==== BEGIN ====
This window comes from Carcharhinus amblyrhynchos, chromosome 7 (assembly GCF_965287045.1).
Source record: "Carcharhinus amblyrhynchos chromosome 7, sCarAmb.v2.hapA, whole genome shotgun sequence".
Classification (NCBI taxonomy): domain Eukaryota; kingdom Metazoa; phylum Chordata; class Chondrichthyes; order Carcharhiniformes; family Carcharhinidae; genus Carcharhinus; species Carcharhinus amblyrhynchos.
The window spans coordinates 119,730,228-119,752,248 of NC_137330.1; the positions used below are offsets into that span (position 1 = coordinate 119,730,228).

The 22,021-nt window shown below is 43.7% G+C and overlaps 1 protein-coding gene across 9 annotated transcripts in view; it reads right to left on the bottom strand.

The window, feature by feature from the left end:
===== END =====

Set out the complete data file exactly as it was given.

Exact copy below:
This window comes from Carcharhinus amblyrhynchos, chromosome 7 (assembly GCF_965287045.1).
Source record: "Carcharhinus amblyrhynchos chromosome 7, sCarAmb.v2.hapA, whole genome shotgun sequence".
Classification (NCBI taxonomy): domain Eukaryota; kingdom Metazoa; phylum Chordata; class Chondrichthyes; order Carcharhiniformes; family Carcharhinidae; genus Carcharhinus; species Carcharhinus amblyrhynchos.
The window spans coordinates 119,730,228-119,752,248 of NC_137330.1; the positions used below are offsets into that span (position 1 = coordinate 119,730,228).

The 22,021-nt window shown below is 43.7% G+C and overlaps 1 protein-coding gene across 9 annotated transcripts in view; it reads right to left on the bottom strand.

The window, feature by feature from the left end: